Maati Monjib, from human rights to money laundering
RABAT - Maati Monjib, a historian, human rights activist, university lecturer, entrepreneur and journalist, is a man with multiple jobs, some of which have landed him with serious charges of money laundering.
With over a dozen bank accounts receiving circulating millions of dirhams from abroad and several multi-million-dirham owned properties and land, Monjib has failed to justify the source of his investments, prompting the authorities to arrest the academic pending prosecution for embezzlement and money laundering.
On October 7, the King's Prosecutor at the Rabat Court of First Instance explained the judicial process which led to the opening of a "preliminary investigation" carried out on Monjib and members of his family.
This investigation follows a referral received by the general prosecutor's office from the Financial Intelligence Processing Unit (UTRF). This body in charge of fighting the crimes of money laundering acted in accordance with article 18 of law 43-05 on money laundering.
“The Public Prosecutor's office, upon examination of the information relayed by the UTRF, can instruct the National Judicial Police Brigade (BNPJ) to carry out investigations into the source and nature of transactions and financial transfers made by the persons concerned, identify the source of the properties which have raised suspicions about their transactions, and determine their links with other criminal acts, considered as main offenses for the purposes of money laundering,”, said the statement of the Public Prosecutor.
This magistrate has also returned to the charge that was issued on December 31 to recall this process and refute the allegations Monjib’s supporters, who claim that he was “abusively arrested.”
The arrest warrant ordered against Monjib follows a preliminary investigation that lasted several weeks. Summoned several times by BNPJ investigators, the defendant used his right to remain silent each time.
He never wanted to provide an explanation for the huge transfers he received from abroad, nor the origin of the funds which enabled him to acquire three apartments and several properties despite the overwhelming evidence against him.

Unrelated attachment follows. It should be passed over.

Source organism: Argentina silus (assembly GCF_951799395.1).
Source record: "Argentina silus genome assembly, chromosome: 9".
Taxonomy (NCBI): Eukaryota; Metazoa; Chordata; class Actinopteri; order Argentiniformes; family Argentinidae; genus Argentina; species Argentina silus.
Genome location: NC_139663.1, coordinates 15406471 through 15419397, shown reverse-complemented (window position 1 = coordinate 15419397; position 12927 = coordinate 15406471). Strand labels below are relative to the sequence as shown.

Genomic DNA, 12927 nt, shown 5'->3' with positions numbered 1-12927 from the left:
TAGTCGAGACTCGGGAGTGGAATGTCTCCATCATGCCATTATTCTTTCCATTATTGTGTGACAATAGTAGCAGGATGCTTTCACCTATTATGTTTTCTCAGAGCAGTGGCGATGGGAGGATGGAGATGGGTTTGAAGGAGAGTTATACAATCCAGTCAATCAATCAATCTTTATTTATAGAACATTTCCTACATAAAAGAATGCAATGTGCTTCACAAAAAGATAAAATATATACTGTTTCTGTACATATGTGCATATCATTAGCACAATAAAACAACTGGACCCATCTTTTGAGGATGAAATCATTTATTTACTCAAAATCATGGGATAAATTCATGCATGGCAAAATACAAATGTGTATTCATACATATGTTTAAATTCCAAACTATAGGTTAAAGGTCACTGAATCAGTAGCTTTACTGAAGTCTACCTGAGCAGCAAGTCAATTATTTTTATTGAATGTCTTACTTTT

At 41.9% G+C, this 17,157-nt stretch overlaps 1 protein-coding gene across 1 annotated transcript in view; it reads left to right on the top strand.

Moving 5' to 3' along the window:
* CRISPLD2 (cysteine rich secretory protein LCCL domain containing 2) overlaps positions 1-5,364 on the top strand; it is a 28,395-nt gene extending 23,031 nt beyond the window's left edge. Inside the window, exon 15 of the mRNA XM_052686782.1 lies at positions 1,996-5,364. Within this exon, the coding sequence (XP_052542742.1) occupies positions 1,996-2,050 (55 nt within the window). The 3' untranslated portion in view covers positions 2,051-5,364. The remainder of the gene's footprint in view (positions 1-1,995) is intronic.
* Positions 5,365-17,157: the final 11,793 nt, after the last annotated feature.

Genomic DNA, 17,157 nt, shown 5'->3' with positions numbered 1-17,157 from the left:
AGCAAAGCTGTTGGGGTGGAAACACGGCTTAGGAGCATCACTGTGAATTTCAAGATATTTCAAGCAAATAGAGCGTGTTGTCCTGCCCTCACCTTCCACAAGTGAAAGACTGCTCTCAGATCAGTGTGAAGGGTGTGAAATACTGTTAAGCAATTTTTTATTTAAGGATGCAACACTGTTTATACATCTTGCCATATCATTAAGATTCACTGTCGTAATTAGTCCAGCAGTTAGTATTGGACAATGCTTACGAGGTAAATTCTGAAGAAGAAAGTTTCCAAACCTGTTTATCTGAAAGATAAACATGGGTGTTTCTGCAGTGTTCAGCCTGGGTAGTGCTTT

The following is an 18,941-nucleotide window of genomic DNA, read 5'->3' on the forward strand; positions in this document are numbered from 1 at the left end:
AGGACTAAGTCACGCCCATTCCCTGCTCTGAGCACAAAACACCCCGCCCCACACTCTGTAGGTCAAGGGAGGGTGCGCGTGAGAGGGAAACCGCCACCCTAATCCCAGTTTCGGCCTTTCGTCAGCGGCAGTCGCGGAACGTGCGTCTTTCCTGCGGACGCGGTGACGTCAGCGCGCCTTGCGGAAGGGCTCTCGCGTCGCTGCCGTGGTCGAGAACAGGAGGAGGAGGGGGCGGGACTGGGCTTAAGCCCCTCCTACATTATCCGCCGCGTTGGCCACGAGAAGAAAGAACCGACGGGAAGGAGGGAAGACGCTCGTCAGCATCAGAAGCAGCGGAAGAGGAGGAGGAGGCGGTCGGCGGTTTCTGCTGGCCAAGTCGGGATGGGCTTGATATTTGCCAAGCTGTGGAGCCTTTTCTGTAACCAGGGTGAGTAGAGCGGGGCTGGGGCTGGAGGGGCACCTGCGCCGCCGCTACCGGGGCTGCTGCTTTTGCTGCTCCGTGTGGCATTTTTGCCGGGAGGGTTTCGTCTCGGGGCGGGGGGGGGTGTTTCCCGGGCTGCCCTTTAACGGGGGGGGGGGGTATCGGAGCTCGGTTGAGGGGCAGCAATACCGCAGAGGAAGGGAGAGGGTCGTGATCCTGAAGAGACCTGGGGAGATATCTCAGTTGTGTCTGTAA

Indeed, Monjib, whose monthly salary does not exceed 20,000 dirhams as an academic, holds over eight bank accounts. Two of them are in the name of a company he founded named "Ibn Rochd Centre for studies and communication." These two accounts had witnessed questionable transfers which alarmed the UTRF agents. Almost five million dirhams were received from the United States, or the Netherlands, for the benefit of Ibn Rochd Centre, a public limited company which is similar to a shell company exclusively intended to receive funds from abroad for unspecified purposes.
“Monjib has never provided any invoice or other supporting document explaining the origin of these transfers,” said an employee of the accounting firm which was in charge of the accounts of the academic’s company.
“He used fraudulent practices to conceal data that could reveal the real activity of his company. He only presented invoices for his personal expenses for catering or travel,” he added.
Monjib was also careful not to justify the numerous withdrawals or transfers he made to the accounts, whether by check or by credit card. These operations were no doubt used to fund one of his personal accounts where many money transfers were recorded between early 2009 and late 2017.
He made during that period around thirty cash deposits, totalling nearly 1.7 million dirhams, around one hundred transfers for a total amount of nearly 1.9 million dirhams, in addition to about fifty cashed checks, for nearly 500,000 dirhams.
Monjib also subscribed to term deposits 16 times between the end of May 2009 and October 2015, enabling him to make substantial money.
He also involved his French wife through her two bank accounts as well as his sister Fatema in the dubious multi-million transactions.
His sister presented herself to the investigators as a simple employee in private education whereas she was also the statutory manager of the Ibn Rochd Centre. Fatema chose to remain silent when she was asked to justify the questionable transactions in her three bank accounts and how she acquired her properties which were well beyond her financial capabilities compared to her income.
Between 2011 and 2020, large deposits of funds of a total sum of three million dirhams were effectively made into Fatema’s accounts. The investigators were able to trace a good part of this money which would have been used for the acquisition of five properties, including three apartments, some of which were bought for 550,000 dirhams.
To add salt injury, Monjib’s third sister expressed her amazement at these colossal sums, because she said she was convinced that “Fatema lives in a precarious situation and that she has no source of income, apart from her work as a as an educator in a nursery and illiteracy classes that she occasionally lavishes in mosques,” said a relative of the Monjib family.
The evidence gathered by the UTRF and the BNPJ overwhelmingly justified the summons of Monjib before the Prosecutor's Office in Rabat on December 29.
But the academic chose to ignore this summons, prompting the King's Prosecutor to give instructions for his arrest before ordering his arrest.